While paper doesn’t break down as quickly as perishable items, it is susceptible to deterioration. Cash is stronger than printer paper, but bills can still mold, rot and rip. Those who live in an area prone to flooding or that has a high level of humidity are at a bigger risk of their cash being damaged.
What is the Best Way to Store Cash at Home?
The quick and dirty answer about the best way to store cash at home is that you want to:
- Keep it Secure
- Keep it Hidden
- Keep it Dry
That being said, the following detailed tips are worthwhile considerations for those who want to best protect their at-home cash stash:
1. Select a Secure Location
Security is one of the first things you want to consider when selecting a place to store your cash. The four most common secure locations are:
Each of these options ranges in levels of security, with fire resistance and burglary resistance increasing as the price increases. We recommend considering the value of what you’re storing and always buying a safe that represents that value.
2. Use Tamper-Evident Bags
When storing your cash, it’s a good idea to use tamper-evident bags. Available in a variety of sizes, they allow you to see if someone has tampered with your cash. Place the money inside the bag, seal the bag, and then write the amount on the outside.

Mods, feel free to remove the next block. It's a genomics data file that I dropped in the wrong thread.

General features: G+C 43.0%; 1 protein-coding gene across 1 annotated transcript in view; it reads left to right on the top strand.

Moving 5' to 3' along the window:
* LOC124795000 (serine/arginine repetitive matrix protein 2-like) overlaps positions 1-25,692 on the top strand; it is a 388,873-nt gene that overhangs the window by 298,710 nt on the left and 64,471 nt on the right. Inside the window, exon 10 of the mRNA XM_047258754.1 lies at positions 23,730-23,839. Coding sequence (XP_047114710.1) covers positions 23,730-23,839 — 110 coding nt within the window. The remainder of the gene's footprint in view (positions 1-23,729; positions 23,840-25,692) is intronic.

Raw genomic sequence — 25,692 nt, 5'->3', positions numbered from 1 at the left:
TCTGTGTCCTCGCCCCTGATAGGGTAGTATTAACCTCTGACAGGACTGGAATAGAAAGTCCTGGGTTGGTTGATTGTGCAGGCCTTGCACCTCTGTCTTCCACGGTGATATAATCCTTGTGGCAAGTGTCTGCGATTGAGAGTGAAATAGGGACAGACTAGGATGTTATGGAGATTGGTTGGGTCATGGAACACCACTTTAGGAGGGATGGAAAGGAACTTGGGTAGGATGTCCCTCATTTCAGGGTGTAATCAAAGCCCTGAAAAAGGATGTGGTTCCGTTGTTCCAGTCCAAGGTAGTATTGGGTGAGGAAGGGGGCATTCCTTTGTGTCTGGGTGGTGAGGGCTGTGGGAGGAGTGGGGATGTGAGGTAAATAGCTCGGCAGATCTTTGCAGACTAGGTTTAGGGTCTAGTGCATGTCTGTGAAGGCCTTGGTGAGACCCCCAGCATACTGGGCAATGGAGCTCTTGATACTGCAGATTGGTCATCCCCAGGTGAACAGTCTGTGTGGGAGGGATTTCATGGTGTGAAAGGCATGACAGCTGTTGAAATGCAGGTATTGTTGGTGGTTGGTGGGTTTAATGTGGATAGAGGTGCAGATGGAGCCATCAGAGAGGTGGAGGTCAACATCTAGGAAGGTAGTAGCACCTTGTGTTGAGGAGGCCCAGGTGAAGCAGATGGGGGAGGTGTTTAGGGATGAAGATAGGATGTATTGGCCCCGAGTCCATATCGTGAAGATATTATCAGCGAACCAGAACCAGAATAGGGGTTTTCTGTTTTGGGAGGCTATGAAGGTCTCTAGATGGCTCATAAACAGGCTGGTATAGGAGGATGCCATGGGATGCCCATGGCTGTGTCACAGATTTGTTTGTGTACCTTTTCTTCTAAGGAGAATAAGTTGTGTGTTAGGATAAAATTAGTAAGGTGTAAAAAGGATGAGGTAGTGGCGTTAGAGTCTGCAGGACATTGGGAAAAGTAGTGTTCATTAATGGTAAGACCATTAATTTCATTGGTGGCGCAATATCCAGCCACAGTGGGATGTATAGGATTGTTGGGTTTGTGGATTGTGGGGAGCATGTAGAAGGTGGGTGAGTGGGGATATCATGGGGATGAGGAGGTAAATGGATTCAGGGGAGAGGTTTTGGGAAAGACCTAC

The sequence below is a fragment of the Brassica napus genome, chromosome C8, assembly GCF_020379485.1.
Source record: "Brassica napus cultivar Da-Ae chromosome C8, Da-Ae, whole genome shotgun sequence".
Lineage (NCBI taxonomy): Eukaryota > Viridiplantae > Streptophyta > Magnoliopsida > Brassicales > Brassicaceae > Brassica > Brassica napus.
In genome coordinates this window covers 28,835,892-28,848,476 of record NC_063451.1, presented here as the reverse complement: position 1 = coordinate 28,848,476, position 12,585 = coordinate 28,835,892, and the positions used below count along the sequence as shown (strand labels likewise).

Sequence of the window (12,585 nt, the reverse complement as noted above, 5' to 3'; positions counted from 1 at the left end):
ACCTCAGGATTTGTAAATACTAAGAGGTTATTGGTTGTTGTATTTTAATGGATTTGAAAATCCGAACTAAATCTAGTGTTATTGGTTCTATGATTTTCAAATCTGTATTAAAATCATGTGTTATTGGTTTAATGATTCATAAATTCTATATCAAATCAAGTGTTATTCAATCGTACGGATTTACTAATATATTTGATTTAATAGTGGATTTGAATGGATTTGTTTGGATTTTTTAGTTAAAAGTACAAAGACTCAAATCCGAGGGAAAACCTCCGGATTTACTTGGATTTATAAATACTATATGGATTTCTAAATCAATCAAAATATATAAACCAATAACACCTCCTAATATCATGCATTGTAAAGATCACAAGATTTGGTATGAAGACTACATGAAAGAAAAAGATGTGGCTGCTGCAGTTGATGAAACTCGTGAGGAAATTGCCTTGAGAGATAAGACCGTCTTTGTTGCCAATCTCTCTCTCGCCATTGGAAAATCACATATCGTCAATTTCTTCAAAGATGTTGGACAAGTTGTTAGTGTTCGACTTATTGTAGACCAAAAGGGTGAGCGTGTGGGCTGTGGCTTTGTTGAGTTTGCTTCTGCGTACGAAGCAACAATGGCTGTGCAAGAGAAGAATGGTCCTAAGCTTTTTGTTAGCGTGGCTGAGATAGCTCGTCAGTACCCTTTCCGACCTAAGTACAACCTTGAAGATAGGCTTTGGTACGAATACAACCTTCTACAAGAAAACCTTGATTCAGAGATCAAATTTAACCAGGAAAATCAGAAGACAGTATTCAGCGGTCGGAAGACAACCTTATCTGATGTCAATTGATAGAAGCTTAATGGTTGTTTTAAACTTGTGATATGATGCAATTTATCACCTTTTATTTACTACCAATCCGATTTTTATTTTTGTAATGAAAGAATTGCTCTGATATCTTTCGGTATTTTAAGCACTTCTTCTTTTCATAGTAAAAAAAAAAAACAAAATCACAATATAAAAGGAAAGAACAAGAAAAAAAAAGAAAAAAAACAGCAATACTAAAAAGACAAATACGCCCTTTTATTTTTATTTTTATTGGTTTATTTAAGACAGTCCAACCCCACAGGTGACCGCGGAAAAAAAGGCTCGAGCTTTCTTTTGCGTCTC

This has the added benefit of helping you keep track of how much cash you have on hand.
3. Be Discreet with Your Storage
Discretion is the better part of security. The likelihood of someone stealing your cash or valuables drops drastically if they don’t know you even have it. While there are a host of gun safes that may be a stunning addition to your home’s decor, installing a safe in a hidden location can help reduce the chance that a burglar will even attempt to access it.
4. Place Cash in a Liberty Cool Pocket
In addition to burglary, fire is one of the biggest threats to storing cash at home. Even with good homeowners insurance, only a small portion of currency is even covered in the event of a house fire — which means your hard-earned savings could go up in smoke (literally).
Liberty Cool Pockets can help reduce the air temperature around the contents stored within them by as much as 50 degrees. This additional layer of protection can give firefighters a better chance at extinguishing the burn before your cash is gone.
5. Use a Dehumidifier
Next to fire, moisture is another concern for those storing large sums of cash. Exposure to moisture can cause paper currency to mold and rot over time, effectively ruining it.
6. Place Cash in a Waterproof Container
General moisture buildup in a safe is a concern, especially if you live in a humid environment. But exposure to a large amount of water, such as during a flood or burst pipe, can also damage paper currency.
Even within a gun safe, many individuals who store cash will opt to place it in a waterproof container. SureSeal boxes offer a completely sealed container that is both water-proof and smoke-proof.
BONUS TIP: Store Cash at the Bottom of the Safe
Heat rises. In the event that there is a fire, the hottest part of your safe will be the top shelves. Always store cash (and other valuables) at the lowest possible location within your safe.